Pakistan Is Changing The Game In Nuclear Warfare (Rev 16:8)

Washington: The US has anticipated that Pakistan will continue developing cruise missiles and close-range “battlefield” nuclear weapons to augment its existing ballistic missiles, a top US intelligence official has said.
The 21st Century: Short Range Nuclear Warfare

The 21st Century: Short Range Nuclear Warfare

Wednesday, Feb 04, 2015 | Last Update : 09:30 PM IST
Deccan Chronicle

“Pakistan continues to take steps to improve security of its nuclear arsenal. We anticipate that Pakistan will continue development of new delivery systems, including cruise missiles and close-range ‘battlefield’ nuclear weapons to augment its existing ballistic missiles,” Lt Gen Vincent R Stewart, Director of Defence Intelligence Agency told members of the House Armed Services Committee during a hearing on global threat assessment.

Testifying before the House Armed Services Committee, Stewart said Pakistan’s Army and paramilitary forces remain deployed in the Federally Administered Tribal Areas (FATA) and Khyber Pakhtunkhwa Province.

Army ground operations in North Waziristan Agency (NWA) have cleared anti-state militants from most population centres. “We expect the military will continue targeting remaining militant strongholds in 2015,” he said.

The December 2014 Tehrik-e Taliban Pakistan (TTP) attack against the Army-run school in Peshawar that killed more than 140 people, mostly children, has emboldened military efforts against anti-state militants, including intensified airstrikes against TTP leadership and fighters, he said.

The government and military are also working together to implement a national action plan against terrorism, which includes the establishment of military courts, he added.

“Despite ongoing military operations, Pakistan will continue to face internal security threats from militant, sectarian, and separatist groups. Additionally, Pakistan remains concerned about ISIL outreach and propaganda in South Asia,” the intelligence official said.

On Afghanistan, Stewart said the still-developing Afghan National Security Forces (ANSF) remain stalemated with the Taliban-led insurgency.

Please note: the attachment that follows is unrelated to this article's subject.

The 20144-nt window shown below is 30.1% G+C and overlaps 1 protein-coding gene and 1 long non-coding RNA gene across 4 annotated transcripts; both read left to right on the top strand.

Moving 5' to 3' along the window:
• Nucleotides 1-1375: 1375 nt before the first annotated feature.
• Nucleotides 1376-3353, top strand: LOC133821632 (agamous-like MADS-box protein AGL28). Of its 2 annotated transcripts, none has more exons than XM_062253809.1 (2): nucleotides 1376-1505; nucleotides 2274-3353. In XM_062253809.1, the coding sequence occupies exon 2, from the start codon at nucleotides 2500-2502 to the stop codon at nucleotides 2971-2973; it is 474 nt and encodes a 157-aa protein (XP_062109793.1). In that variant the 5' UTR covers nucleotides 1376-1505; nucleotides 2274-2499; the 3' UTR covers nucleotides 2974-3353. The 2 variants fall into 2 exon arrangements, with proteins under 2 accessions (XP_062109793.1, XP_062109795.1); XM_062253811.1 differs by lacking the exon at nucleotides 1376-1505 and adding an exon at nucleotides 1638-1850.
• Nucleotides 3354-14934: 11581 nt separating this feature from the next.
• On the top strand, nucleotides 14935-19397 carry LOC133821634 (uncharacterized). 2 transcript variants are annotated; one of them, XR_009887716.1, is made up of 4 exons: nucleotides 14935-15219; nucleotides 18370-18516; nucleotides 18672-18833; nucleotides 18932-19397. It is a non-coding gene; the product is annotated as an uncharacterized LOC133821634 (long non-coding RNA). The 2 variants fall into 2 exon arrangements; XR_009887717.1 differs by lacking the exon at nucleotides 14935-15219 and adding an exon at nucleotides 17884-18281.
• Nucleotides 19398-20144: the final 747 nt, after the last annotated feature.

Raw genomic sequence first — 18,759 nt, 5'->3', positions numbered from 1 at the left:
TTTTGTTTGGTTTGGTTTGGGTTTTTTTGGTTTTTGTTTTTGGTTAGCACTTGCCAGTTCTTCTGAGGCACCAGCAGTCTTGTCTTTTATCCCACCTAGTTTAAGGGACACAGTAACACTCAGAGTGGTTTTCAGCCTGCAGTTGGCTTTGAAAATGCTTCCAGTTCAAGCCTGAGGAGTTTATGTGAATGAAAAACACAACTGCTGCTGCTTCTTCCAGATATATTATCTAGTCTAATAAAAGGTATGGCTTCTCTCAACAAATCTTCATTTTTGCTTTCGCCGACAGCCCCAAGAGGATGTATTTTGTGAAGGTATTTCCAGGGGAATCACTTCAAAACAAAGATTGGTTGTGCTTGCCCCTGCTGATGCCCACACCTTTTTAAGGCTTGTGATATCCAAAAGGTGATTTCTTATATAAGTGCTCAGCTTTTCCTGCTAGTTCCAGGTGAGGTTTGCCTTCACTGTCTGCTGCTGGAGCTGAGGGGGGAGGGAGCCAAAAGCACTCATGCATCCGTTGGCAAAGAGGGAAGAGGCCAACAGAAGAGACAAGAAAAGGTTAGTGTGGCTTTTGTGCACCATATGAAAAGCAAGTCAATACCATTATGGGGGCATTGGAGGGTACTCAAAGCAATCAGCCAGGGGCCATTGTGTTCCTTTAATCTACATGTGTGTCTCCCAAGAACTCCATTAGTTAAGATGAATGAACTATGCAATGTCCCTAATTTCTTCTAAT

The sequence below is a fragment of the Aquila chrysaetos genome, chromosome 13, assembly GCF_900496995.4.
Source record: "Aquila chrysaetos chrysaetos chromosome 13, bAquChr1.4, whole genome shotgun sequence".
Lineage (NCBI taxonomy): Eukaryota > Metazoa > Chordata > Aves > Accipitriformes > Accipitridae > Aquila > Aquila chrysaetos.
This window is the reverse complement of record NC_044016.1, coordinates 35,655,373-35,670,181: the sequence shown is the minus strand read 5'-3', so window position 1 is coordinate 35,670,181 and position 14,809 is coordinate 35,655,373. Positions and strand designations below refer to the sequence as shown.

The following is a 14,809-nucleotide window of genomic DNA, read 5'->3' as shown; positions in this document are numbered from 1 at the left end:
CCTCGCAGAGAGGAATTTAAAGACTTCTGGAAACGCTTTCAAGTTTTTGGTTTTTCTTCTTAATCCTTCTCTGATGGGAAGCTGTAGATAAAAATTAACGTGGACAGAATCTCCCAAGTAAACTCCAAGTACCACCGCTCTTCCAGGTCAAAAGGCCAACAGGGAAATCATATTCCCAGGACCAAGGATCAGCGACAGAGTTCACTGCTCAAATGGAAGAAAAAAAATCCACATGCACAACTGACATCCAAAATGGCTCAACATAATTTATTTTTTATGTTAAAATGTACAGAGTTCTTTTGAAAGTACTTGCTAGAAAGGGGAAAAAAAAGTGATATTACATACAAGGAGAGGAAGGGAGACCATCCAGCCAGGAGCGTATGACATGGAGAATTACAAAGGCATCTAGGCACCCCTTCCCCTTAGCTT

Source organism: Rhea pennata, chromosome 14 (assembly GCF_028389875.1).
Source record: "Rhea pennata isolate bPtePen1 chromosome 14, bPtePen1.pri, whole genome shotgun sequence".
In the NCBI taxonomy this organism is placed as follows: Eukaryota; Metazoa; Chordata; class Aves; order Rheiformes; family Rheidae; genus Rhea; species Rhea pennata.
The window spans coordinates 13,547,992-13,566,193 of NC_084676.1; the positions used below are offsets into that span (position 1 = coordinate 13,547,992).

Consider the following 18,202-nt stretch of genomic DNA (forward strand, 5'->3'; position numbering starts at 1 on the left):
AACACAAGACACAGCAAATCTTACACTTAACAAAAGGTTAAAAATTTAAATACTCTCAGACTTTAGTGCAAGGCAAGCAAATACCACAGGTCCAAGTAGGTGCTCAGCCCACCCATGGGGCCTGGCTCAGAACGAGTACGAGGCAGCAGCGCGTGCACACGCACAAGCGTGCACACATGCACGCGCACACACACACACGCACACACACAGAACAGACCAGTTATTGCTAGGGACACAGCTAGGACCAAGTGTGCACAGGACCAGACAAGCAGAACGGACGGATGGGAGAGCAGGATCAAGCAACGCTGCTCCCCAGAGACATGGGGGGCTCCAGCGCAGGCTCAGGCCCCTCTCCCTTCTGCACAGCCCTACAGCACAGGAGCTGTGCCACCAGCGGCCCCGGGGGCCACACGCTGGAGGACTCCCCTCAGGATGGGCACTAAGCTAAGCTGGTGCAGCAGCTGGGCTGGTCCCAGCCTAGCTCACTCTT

“In 2015 we expect the ANSF to maintain stability and security in Kabul and key urban areas while retaining freedom of movement on major highways. However, the Taliban, al-Qaeda, and their extremist allies will likely seek to exploit the reduced Coalition presence by pressuring ANSF units in rural areas, conducting high profile attacks in major population centres, and expanding their safe havens,” he said.

China & Russia, Two Of The Largest Economies Are Helping Iran (Daniel 7)

The Iran nuclear talks will not pivot on whether the Iranian economy is brought to its knees

The Obama administration official in charge of sanctions on Iran, Russia, and ISIL, is leaving the US Treasury Department for the No. 2 job at the Central Intelligence Agency. And in an exit interview with the Wall Street Journal, David Cohen suggests his change in roles indicates the elevated importance that sanctions now hold in US foreign policy and national security issues.
Indeed Cohen, Treasury’s undersecretary for terrorism and financial intelligence since June 2011, essentially affirmed that that the main gripe of Iranian leader Ali Khamenei is valid—the US, through economic sanctions, is trying to force Tehran to its knees. But in asserting that economic stress will ultimately force Khamenei into finally striking a nuclear deal with the West, he misses what may be the core issue in the talks.
No one disputes that the sanctions, combined with low oil prices, have markedly impacted Iran’s financial situation. But the question of whether a deal is struck by the March 24 interim deadline (or the June 30 final deadline) may not ride on such bread-and-butter issues.
Instead, one question may be whether Khamenei is interested more in his people’s living standards, or that of the Revolutionary Guard. Depending on your source, the Guards control between 10% and half the Iranian economy, and thus profit from the current state of affairs. A struggle between the Guards and Iranians who want a nuclear deal is playing out in public.
Another question is whether Khamenei—and the US Congress for that matter—is prepared to stand down from a quarter-century of politics centered on US-Iranian antagonism.
It’s not surprising that Cohen would tout the sanctions on his way over to Langley. But we won’t know until later this year whether he is right.